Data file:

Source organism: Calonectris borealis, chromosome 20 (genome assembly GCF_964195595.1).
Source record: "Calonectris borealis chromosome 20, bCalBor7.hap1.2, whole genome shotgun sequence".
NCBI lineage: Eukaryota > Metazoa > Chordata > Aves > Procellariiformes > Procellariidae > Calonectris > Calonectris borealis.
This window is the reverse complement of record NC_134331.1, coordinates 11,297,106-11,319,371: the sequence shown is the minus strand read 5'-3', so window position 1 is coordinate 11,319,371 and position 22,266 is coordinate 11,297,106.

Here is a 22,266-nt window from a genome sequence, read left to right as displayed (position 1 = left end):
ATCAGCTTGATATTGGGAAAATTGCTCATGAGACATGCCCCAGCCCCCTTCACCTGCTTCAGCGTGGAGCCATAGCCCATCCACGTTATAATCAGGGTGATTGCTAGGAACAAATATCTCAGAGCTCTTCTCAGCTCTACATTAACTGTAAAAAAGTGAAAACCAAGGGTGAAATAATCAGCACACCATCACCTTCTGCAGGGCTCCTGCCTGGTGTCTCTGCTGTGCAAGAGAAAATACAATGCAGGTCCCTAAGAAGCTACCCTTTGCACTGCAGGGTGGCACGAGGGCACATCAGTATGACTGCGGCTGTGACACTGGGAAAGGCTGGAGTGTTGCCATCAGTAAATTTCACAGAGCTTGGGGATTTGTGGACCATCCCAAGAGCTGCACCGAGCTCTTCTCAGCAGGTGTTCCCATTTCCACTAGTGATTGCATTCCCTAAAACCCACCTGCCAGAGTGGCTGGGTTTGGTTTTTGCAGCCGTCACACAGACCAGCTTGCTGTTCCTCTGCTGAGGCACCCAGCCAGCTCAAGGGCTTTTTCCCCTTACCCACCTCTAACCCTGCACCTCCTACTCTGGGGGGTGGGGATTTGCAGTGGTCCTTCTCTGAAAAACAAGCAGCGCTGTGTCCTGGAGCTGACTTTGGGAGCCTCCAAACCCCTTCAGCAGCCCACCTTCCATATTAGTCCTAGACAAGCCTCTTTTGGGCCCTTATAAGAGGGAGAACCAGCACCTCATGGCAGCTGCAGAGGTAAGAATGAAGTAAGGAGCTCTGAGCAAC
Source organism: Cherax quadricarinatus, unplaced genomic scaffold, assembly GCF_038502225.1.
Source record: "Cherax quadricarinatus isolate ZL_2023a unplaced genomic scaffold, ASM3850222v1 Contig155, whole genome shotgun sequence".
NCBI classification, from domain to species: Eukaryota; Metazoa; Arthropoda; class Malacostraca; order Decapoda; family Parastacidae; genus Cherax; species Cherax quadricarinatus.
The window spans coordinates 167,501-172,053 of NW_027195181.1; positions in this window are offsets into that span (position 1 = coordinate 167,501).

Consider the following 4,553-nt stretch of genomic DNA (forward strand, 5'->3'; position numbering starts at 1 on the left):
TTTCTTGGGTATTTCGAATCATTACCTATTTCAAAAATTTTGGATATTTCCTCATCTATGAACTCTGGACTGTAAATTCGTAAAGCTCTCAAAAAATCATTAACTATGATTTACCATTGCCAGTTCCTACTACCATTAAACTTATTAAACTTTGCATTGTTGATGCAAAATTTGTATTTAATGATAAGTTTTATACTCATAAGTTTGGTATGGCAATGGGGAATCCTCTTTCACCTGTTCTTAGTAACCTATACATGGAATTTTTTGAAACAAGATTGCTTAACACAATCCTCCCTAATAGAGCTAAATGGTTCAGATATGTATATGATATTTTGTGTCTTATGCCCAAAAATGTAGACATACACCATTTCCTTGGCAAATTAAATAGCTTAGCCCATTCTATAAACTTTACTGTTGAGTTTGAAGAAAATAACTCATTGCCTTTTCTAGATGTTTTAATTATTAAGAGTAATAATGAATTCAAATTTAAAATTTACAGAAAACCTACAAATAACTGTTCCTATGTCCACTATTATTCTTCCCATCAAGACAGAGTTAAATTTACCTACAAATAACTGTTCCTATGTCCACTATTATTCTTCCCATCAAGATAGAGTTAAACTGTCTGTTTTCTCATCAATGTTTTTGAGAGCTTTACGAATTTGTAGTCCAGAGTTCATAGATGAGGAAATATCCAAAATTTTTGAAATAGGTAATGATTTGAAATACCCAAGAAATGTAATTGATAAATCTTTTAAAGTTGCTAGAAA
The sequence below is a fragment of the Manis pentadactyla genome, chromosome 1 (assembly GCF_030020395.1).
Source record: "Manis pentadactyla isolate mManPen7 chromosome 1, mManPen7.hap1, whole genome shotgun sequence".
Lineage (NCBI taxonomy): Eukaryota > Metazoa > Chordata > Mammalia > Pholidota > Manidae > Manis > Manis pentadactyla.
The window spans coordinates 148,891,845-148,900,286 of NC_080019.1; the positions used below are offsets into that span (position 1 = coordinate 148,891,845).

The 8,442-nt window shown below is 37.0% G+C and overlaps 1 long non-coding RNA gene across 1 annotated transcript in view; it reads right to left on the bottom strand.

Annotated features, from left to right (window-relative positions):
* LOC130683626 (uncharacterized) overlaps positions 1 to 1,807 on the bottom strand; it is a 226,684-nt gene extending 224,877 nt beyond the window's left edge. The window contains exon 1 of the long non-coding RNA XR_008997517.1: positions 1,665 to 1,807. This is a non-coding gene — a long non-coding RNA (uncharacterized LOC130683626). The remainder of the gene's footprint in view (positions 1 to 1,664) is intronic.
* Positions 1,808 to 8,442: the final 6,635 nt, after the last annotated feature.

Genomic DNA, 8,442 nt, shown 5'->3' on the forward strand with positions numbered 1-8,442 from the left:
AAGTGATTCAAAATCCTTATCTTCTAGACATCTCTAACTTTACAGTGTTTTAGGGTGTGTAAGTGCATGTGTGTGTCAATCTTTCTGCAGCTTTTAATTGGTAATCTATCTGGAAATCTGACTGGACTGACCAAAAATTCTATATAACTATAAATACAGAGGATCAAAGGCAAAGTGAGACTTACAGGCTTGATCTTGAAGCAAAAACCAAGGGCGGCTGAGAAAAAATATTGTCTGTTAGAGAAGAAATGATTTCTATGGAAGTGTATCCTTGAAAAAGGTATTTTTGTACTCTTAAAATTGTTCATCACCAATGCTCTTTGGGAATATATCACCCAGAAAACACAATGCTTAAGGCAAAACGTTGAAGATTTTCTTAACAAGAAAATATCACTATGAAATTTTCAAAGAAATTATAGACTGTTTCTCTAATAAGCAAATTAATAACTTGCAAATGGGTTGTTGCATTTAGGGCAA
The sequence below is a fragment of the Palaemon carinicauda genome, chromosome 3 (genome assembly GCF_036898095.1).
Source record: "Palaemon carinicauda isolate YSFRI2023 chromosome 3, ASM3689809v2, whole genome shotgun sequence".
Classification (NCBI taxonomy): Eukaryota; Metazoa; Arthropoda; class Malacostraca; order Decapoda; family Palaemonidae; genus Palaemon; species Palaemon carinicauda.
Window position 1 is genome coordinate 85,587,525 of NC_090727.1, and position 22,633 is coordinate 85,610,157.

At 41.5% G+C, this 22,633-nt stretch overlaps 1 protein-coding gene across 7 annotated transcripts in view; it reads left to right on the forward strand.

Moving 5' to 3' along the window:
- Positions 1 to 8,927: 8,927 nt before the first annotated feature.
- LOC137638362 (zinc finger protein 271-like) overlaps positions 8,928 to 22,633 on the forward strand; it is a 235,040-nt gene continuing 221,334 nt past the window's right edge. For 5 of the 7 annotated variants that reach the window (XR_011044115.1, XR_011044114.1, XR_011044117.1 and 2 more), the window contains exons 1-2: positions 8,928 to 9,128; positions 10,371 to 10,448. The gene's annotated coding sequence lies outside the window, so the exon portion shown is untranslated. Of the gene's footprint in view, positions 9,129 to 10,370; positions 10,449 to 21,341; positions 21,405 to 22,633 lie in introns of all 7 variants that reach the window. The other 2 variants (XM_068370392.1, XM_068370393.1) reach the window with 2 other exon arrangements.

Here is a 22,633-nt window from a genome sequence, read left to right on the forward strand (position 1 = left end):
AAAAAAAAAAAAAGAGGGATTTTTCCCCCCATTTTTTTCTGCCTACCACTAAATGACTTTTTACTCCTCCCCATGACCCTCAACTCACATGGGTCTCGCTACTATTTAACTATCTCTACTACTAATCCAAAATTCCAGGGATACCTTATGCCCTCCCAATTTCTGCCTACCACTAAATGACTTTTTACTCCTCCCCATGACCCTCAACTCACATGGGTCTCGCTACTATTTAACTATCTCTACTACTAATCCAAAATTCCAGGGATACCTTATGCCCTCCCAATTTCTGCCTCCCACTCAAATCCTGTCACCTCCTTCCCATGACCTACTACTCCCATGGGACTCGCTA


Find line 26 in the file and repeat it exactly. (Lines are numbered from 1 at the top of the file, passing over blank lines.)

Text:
Window position 1 is genome coordinate 85,587,525 of NC_090727.1, and position 22,633 is coordinate 85,610,157.